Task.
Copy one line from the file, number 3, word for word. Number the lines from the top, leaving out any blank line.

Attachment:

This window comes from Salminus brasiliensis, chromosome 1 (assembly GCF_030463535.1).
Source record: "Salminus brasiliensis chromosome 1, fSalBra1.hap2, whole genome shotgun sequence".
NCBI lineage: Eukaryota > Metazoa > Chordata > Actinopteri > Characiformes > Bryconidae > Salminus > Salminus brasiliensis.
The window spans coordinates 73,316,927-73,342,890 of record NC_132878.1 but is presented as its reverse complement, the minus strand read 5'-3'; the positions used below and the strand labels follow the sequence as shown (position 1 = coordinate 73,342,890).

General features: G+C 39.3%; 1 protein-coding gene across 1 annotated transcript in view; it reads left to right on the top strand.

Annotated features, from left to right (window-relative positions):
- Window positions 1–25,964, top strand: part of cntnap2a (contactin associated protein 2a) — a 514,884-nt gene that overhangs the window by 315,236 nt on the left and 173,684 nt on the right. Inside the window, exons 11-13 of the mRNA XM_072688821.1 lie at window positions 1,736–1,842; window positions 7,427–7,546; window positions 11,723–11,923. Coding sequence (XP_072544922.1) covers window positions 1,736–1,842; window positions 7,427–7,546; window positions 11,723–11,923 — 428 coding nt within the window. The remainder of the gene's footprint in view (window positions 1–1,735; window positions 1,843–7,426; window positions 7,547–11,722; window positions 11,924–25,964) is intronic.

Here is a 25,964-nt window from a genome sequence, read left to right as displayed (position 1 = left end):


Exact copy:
NCBI lineage: Eukaryota > Metazoa > Chordata > Actinopteri > Characiformes > Bryconidae > Salminus > Salminus brasiliensis.